The plot was obviously very hard to read at point because of the severity of TB. I thought it was great how the character would joke about how they were going to die because I think it would be something you would do. I know I definitely would.
In conclusion, this book will wreck you but it is worth it. I learnt loads from this book and cared so much for the characters. I'm giving this book 3.5/5.
Sunday, 1 May 2016
Publication date: February 23rd 2016
Published by: Simon and Schuster Books for Young Readers
Genres: YA, contemporary
“I’ve got some questions for you. Was this story written about me?”
“Yes or no?”
I shrugged again, finally earning a little scowl, which somehow made the girl even more pretty. It brought a bloom to her pale cheeks and made sharp shelves of her cheekbones.
“It’s very rude not to answer simple questions,” she said.
I gestured for my journal, but she still wouldn’t give it to me. So I took out my pen and wrote I can’t on my palm.
Then, in tiny letters below it, I finished the thought: Now don’t you feel like a jerk?
Parker Santé hasn’t spoken a word in five years. While his classmates plan for bright futures, he skips school to hang out in hotels, killing time by watching the guests. But when he meets a silver-haired girl named Zelda Toth, a girl who claims to be quite a bit older than she looks, he’ll discover there just might be a few things left worth living for.
Tommy Wallach's first book 'We All Looked Up' was one of my favourite books of last year. I loved how it united all walks of life, so when I saw his next novel had come out I bought it without even reading the synopsis and started to read it straight away.
The plot for this book is a bit all over the place, I think the point of the synopsis is to intrigue you while also completely throwing you off what the book is really about. And I don't understand why because I could think of a million and one better ways to sell this book that what they have done. Any way that is not the point of the review.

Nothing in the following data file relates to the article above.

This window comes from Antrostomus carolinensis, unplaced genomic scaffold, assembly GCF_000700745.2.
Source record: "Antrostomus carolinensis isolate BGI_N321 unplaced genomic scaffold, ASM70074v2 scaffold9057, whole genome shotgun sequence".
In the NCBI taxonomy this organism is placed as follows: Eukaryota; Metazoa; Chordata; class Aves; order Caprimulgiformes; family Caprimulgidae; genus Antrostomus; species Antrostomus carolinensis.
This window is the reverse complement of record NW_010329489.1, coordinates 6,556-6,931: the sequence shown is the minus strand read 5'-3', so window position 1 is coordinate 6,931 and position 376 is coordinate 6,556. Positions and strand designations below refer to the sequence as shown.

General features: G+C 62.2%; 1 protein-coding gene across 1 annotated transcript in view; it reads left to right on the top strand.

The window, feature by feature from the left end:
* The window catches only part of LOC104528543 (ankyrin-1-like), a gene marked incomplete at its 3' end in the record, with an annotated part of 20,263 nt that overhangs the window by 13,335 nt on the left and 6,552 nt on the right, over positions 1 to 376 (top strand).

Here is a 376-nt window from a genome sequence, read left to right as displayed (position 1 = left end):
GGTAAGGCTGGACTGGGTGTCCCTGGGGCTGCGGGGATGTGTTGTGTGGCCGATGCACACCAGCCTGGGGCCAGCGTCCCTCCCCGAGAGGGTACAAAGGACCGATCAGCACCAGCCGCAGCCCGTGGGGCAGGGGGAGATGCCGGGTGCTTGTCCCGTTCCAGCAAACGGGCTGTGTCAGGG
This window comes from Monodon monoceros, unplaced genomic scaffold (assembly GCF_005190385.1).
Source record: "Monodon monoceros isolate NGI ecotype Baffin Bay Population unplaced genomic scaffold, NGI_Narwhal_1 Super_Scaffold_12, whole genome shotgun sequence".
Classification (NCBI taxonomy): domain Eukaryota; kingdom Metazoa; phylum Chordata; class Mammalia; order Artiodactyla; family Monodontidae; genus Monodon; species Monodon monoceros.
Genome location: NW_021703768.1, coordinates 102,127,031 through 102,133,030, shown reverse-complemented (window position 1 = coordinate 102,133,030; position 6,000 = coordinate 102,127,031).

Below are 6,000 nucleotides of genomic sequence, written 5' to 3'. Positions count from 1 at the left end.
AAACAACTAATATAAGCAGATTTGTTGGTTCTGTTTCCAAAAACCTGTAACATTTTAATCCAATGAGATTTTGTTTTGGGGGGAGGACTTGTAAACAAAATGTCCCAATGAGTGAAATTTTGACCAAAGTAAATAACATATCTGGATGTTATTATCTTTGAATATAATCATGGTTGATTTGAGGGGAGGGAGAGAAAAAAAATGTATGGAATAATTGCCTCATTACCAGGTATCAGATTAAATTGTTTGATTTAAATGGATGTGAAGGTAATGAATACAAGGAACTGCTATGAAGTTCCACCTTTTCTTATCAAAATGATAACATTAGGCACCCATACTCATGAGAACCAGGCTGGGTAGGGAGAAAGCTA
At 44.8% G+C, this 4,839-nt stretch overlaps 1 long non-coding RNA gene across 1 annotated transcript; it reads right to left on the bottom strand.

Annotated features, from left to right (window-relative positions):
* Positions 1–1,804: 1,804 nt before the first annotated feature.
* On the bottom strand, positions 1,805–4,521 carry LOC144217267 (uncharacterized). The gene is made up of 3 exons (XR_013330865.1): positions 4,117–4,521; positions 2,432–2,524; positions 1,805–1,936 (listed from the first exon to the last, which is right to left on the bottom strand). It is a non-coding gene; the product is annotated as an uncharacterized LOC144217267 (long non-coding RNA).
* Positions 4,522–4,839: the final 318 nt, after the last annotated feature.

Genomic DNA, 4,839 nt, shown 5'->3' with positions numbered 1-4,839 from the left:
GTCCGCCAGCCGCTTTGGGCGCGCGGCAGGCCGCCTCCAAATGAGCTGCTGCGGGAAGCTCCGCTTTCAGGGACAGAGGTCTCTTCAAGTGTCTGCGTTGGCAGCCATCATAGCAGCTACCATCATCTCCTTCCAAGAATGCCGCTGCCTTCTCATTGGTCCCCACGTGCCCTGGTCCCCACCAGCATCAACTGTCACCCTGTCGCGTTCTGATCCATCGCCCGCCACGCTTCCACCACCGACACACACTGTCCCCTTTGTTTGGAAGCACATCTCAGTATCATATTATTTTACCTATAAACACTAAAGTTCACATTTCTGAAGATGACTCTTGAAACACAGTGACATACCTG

'Thanks for the Trouble' is about Zelda and Parker, who meet at a hotel after Parker tries to rob her. Zelda tells Parker she is going to kill herself by jumping off the golden bridge and Parker tries to tell her that there are more things in life left to live for. That's the main plot of the book but sometimes it went quite off track and added in extras that where definitely not needed.
The characters in this book where great, each very individual and unique but still 'realistic'. My favourite character was Alana, she was super spunky and a bit of a nerd but still had a social life, which most authors don't add to a nerdy character. Tommy Wallach is amazing at character building I obviously knew this from 'We All Looked Up' but he blew me away once again with his incredible characters.
I loved how the book was written. I had never read a book that was written as a college essay and I loved it. If anyone has any other books written similarly to this one please tell me. It was great how he manage to break the fourth wall while still making it part of the story.
The ending was the best part of the book. It left you feeling like the book had really given you something. The way nothing changed yet everything changed and he summed it up so perfectly in the last paragraph or two.
In conclusion, 'Thanks for the Trouble' wasn't as spectacular as 'We All Looked Up'. It was still a great read that made you think about who you let into your life and how we shape other people. I will be buying/reading his next book for sure. I'm giving this book 3/5.